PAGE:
Democrats could also end the Republican trifecta in Iowa by flipping the state House, which Republicans control 53 seats to 47. However, this will be more of a challenge, as Democrats must also defend 13 of their own members who sit in districts that voted for President Trump in 2016. Based on TV spending, Democrats are targeting at least 10 Republican-held seats, while Republicans hope to flip at least five Democratic-held ones.
Finally, Democrats also have an outside shot at ending total Republican control of Missouri state government if Democrat and state Auditor Nicole Galloway defeats Republican incumbent Mike Parson in the governor’s race. However, this is probably a long shot, as Parson has led handily in most polls.
Where Democrats could take full control
Democrats already capitalized on their most realistic trifecta opportunities in 2018, but there are still a few states left where the party could take full control of government. The most obvious is Minnesota, where the local Democratic-Farmer-Labor Party lacks control of only the state Senate. The DFL has six Republican-held seats in its sights, although it needs to net just two to win a majority. Conveniently enough, Republicans currently represent two suburban Twin Cities districts that voted for Hillary Clinton in 2016 and are only getting more Democratic with time. However, Republicans have plenty of ways to stop a DFL trifecta even if they lose those two seats. The GOP is eyeing five DFL-held Senate seats and would love to flip the state House as well, although the math — the DFL has a 16-seat advantage in the lower chamber — makes the latter more unlikely.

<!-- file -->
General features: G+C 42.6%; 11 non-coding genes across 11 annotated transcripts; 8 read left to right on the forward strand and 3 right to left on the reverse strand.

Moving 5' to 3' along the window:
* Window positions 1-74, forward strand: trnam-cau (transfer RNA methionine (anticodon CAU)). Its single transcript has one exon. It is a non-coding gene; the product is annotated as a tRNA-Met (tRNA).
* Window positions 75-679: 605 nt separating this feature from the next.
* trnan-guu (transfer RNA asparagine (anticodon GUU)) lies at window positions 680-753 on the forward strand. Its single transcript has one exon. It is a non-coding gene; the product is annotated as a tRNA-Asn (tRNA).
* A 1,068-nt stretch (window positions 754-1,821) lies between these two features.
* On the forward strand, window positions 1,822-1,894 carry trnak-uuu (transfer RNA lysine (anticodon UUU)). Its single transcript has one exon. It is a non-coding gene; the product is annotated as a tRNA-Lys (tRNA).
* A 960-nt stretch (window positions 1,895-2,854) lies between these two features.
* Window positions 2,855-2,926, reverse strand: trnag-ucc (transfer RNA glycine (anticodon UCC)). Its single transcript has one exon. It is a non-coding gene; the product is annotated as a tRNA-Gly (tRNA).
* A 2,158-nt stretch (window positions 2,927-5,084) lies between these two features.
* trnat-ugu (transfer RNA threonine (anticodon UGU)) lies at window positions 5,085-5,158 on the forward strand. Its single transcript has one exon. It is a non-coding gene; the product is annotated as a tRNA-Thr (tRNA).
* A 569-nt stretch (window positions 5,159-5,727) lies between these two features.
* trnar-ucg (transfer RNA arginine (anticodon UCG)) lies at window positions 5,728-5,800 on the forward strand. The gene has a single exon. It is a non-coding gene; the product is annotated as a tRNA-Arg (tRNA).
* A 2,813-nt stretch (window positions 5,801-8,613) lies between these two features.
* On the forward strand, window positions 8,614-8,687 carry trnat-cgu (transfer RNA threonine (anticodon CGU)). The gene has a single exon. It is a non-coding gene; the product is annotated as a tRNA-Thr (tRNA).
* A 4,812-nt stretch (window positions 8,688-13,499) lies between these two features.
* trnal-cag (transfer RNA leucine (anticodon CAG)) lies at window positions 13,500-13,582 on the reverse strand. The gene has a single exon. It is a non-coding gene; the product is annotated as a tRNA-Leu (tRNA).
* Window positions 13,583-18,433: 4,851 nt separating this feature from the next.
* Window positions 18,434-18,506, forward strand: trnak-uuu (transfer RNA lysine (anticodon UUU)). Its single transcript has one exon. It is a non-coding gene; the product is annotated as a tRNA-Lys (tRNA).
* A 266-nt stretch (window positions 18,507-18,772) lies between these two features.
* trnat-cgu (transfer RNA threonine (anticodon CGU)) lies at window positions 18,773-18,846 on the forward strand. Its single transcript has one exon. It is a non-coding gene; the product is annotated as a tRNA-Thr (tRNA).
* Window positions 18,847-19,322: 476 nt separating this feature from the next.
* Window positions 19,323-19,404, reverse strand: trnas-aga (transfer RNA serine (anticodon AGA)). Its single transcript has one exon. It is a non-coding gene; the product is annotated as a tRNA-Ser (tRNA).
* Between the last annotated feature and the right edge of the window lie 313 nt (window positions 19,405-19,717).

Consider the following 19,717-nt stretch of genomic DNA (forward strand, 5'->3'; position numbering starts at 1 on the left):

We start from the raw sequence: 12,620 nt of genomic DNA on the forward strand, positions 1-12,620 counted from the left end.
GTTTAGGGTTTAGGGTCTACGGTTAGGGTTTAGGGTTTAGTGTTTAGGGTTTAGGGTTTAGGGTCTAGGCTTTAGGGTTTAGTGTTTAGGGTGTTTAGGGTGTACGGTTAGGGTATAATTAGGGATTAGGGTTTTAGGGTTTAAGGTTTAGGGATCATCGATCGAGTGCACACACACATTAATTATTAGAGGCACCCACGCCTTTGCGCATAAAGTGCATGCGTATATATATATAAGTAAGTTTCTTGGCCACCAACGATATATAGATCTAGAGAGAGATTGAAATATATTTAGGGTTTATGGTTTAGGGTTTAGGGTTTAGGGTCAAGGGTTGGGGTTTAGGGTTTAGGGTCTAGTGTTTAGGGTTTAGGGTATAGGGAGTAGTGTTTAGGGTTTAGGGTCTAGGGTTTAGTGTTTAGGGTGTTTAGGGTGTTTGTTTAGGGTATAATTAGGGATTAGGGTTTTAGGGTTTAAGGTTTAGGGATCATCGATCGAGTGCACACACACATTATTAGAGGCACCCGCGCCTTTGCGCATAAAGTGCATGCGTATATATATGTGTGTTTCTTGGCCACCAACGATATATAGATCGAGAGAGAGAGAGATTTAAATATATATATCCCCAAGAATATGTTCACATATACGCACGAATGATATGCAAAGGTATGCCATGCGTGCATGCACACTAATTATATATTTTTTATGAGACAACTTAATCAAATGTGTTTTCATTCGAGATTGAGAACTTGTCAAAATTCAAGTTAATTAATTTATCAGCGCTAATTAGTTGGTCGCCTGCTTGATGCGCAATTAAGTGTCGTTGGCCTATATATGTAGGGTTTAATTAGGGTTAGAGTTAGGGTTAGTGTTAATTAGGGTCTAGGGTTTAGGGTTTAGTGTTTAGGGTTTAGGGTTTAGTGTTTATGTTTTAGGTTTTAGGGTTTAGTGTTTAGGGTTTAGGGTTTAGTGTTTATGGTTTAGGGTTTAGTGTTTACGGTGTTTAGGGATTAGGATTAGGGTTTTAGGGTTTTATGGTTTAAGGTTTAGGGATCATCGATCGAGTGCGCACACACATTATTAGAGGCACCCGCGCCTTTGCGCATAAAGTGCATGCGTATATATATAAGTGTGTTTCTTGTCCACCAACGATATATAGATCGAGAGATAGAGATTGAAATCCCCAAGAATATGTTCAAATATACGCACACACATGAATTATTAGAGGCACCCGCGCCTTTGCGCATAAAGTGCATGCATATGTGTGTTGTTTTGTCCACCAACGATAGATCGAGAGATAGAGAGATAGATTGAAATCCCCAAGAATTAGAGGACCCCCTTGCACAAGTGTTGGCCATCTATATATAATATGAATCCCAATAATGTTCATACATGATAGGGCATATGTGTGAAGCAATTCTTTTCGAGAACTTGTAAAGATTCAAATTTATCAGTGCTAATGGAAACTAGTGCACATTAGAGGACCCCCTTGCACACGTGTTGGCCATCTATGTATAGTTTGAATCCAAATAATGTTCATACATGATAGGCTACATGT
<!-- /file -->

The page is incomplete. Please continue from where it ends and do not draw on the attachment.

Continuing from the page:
If Democrats are really lucky, they could also give Democratic Gov. Tom Wolf a Democratic legislature to work with in Pennsylvania. Despite maps that were drawn to favor Republicans, Democrats steamrolled Republicans in metro Philadelphia in 2018, cutting their deficit to four seats in the state Senate and nine seats in the state House. Of course, the remaining competitive seats are the heaviest lifts for Democrats, although they do have around 15 pickup opportunities in the House (though Republicans have 12 of their own). And in the Senate, Democrats have no margin for error on their path to a majority: They must flip all four vulnerable Republican-held seats while defending two seats around Pittsburgh. It’s a tall order, but not impossible given that Biden is leading by an average of 7 points in Pennsylvania.
Where Republicans could take full control
Although their opportunities come in much less populous states, Republicans could also gain power from the 2020 election. For example, Republican Rep. Greg Gianforte is leading in polls for Montana governor, an open seat being vacated by Democrat Steve Bullock. And with both chambers of the Montana state Legislature firmly in Republican hands, a Gianforte win would produce another Republican trifecta.
Republicans could also take full control of Alaska state government simply by standing pat in the state House. (They already control the governorship and state Senate.) For the last two years, the House has been controlled by a coalition of Democrats, independents and moderate Republicans despite Republicans technically occupying 23 of the chamber’s 40 seats. However, with the defeat of two of those moderate Republicans in this year’s primaries and the defection of at least two others, Republicans appear to have the numbers to form a state House majority next year — even if no seats switch parties in the election.